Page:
The Museum of Family History
HONORING AND PRESERVING THE MEMORY OF OUR ANCESTORS
FOR THE PRESENT AND FUTURE GENERATIONS
 

HOME          SITE MAP          ABOUT THE MUSEUM          FEEDBACK          OPPORTUNITIES          LINKS


 
  
ERC: Genealogy and Family History: Records

   Naturalization Records


MILITARY NATURALIZATIONS

from INS Reporter, Vol. 26, No. 3 (Winter 1977-1978) pp. 41-46.

"The high waves of military naturalizations followed World Wars I and II and the Korean and Vietnam conflicts, and were largely the result of legislation enacted during these periods. The first records of military naturalization began during World War I, when the Act of May 9, 1918 (40 Stat. 512) was enacted providing for the naturalization of alien soldiers at the various training and assembling points in the United States. During the years 1911 to 1920, a total of 244,300 soldierfs were naturalized, this number almost equaling the total military naturalizations during the next 35 years.

A number of laws enacted subsequent to the 1918 Act waived certain naturalization requirements for aliens in the U.S. Armed Forces. Between World Wars I and II there were nearly 80,000 military naturalizations.

With the outbreak of World War II, the Second War Powers Act of March 27, 1942 (56 Stat. 182) (Sections 701 and 702, Nationality Act of 1940), was passed providing for the expeditious naturalization of members of the U.S. Armed Forces serving in the United States and abroad. Between March 27, 1942 and June 30, 1947, a total of 121,342 persons in the Armed Forces were naturalized in the United States under this law and 21,011 persons were naturalized overseas by designated representatives of this Service. Special legislation for the expeditious naturalization of certain members or veterans in the Armed Forces was again passed in 1953, with enactment of Public Law 86. (67 Stat. 108) During the Fiscal Years 1954 and 1955, a total of 23,998 persons were naturalized under the provisions of this law, 18,478 in the U.S. and 5,520 abroad."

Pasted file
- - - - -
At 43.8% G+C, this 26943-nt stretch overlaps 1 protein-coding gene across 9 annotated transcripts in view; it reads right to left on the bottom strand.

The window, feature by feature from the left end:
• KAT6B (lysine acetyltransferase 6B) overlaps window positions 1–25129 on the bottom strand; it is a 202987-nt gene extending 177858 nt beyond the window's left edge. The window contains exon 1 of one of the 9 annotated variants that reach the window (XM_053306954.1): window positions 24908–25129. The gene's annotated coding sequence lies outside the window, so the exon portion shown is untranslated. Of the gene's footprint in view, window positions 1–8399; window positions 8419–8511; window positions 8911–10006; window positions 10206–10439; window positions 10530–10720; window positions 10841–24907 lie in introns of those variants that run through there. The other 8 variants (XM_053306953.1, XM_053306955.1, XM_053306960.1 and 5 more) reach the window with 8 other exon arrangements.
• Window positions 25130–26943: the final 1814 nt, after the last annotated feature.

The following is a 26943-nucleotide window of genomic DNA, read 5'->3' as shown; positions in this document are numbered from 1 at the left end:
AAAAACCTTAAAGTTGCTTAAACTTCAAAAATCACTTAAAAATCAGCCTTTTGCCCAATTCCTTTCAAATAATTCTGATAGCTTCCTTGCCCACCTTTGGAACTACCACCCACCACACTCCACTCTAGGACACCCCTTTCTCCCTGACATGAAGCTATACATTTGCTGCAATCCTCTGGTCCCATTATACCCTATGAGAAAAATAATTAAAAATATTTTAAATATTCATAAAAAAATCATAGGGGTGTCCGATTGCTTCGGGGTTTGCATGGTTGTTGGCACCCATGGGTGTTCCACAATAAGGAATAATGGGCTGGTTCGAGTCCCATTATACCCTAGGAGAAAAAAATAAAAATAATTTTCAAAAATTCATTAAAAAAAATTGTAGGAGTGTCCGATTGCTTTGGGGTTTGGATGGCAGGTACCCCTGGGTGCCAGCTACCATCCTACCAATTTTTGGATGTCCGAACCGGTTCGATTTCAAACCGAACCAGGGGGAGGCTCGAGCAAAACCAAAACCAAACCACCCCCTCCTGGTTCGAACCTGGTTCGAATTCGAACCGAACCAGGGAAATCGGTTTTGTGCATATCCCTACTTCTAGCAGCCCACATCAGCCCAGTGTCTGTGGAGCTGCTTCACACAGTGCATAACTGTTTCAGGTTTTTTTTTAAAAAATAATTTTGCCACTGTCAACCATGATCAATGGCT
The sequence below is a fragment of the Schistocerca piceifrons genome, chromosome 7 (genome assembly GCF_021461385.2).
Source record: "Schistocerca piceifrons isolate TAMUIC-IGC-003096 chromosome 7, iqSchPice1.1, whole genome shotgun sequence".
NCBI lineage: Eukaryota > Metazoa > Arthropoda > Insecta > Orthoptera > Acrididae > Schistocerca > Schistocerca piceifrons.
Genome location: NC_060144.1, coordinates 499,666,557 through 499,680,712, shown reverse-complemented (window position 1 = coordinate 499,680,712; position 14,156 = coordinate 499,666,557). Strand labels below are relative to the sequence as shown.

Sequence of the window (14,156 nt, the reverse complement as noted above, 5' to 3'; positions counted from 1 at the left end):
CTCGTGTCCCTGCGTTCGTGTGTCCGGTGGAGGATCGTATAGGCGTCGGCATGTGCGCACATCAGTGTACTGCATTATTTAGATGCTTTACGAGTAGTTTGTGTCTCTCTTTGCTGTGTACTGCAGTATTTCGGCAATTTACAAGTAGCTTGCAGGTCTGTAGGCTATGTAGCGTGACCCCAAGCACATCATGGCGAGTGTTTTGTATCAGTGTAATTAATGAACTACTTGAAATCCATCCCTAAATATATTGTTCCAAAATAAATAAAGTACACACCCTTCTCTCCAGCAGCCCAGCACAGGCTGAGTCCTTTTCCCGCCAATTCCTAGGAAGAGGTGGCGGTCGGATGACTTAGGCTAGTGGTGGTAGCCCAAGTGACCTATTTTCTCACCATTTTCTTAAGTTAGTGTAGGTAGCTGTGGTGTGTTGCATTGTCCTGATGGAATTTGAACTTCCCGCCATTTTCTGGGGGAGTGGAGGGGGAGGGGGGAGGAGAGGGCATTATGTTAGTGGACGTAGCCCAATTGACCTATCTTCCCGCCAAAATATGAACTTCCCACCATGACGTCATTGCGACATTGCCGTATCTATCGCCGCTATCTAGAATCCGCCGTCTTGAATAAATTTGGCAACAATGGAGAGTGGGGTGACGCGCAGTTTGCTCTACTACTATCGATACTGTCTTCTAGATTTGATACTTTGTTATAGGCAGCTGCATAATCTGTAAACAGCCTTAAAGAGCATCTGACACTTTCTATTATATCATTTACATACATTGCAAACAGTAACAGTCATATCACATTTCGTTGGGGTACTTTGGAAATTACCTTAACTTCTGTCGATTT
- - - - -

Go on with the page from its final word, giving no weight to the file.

UNIQUE PARTS OF EACH FORM
(left click on each thumbnail photo to see an enlarged image)
 

WORLD WAR I WORLD WAR II

KOREAN WAR



This just states that this petitioner is applying for naturalization
under the Act of May 9, 1918.
As noted above, "The first records of military naturalization began during World War I, when the Act of May 9, 1918 (note 5) was enacted providing for the naturalization of alien soldiers at the various training and assembling points in the United States."



This naturalization form doesn't seem to be much  different from a non-military one. Here, the petitioner's army buddies acted at witnesses to his naturalization, done through the U.S. District Court, District of New Jersey.


Form N-410 (4-10-42)
U.S. Department of  Justice
Immigration and Naturalization Service


Filed under Section 701 of the Nationality Act of 1940 (amended 12/22/42)


Here it lists the branch of service, his Service Number and date of entry into the U.S. Army. Here, the petitioner states,
"I served outside the continental States in the U.S. Army in World War II."



A U.S. citizen attests to the petitioner's good moral character, etc., and he is now serving in the military of naval forces of the United States, names his rank and states the company he is attached to and at what military base.


Filed under Section 701 of the Nationality Act of 1940 (amended 12/22/42)



Form N=497 (6-30-53)
"Under act June 30, 1953; P.L. 86, 83rd Congress by members of Armed Forces outside of the United States."


Lists branch of service, Service Number, dates of service, and states that petitioner was physically present in the United States for a single period of at least one year at
the time of entering such service.
Also, it seems that one could legally change their name on this form too, and could decide which naturalization court would have jurisdiction over their naturalization proceedings.


Alien Registration number  (actually one letter followed by seven numbers here)


Order:
"Upon consideration of the foregoing petition for naturalization, the affidavits, testimony, and evidence in support thereof, and the petitioner having taken the required oath of allegiance before me, it is hereby ordered that the petitioner be, and hereby is, admitted to become a citizen of the United States of America, this __ day of __ 195_, at (town/country-here Munich, Germany), and that the petitioner's name be changed to __."
So, even here, one could change their name at the  time of their naturalization.


 



 

Copyright 2006 Museum of  Family History

All rights reserved.  Image Use Policy